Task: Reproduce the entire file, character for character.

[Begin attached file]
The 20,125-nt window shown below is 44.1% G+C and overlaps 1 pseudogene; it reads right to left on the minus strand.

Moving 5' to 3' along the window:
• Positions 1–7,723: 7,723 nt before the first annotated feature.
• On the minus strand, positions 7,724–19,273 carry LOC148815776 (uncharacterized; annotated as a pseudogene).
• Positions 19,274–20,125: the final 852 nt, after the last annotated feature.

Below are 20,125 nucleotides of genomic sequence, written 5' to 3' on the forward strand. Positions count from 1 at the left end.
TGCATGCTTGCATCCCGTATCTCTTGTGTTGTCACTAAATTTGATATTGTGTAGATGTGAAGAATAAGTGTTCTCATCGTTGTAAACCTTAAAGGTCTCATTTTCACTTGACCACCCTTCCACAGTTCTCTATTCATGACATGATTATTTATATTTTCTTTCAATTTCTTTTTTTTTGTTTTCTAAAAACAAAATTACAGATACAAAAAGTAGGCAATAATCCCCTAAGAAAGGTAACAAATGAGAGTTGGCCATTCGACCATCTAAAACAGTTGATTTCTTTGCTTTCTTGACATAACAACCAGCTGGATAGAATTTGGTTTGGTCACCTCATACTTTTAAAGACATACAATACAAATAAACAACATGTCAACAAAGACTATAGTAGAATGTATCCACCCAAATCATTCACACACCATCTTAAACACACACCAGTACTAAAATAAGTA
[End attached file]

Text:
The 20,125-nt window shown below is 44.1% G+C and overlaps 1 pseudogene; it reads right to left on the minus strand.

Moving 5' to 3' along the window:
• Positions 1–7,723: 7,723 nt before the first annotated feature.
• On the minus strand, positions 7,724–19,273 carry LOC148815776 (uncharacterized; annotated as a pseudogene).
• Positions 19,274–20,125: the final 852 nt, after the last annotated feature.

Below are 20,125 nucleotides of genomic sequence, written 5' to 3' on the forward strand. Positions count from 1 at the left end.
TGCATGCTTGCATCCCGTATCTCTTGTGTTGTCACTAAATTTGATATTGTGTAGATGTGAAGAATAAGTGTTCTCATCGTTGTAAACCTTAAAGGTCTCATTTTCACTTGACCACCCTTCCACAGTTCTCTATTCATGACATGATTATTTATATTTTCTTTCAATTTCTTTTTTTTTGTTTTCTAAAAACAAAATTACAGATACAAAAAGTAGGCAATAATCCCCTAAGAAAGGTAACAAATGAGAGTTGGCCATTCGACCATCTAAAACAGTTGATTTCTTTGCTTTCTTGACATAACAACCAGCTGGATAGAATTTGGTTTGGTCACCTCATACTTTTAAAGACATACAATACAAATAAACAACATGTCAACAAAGACTATAGTAGAATGTATCCACCCAAATCATTCACACACCATCTTAAACACACACCAGTACTAAAATAAGTA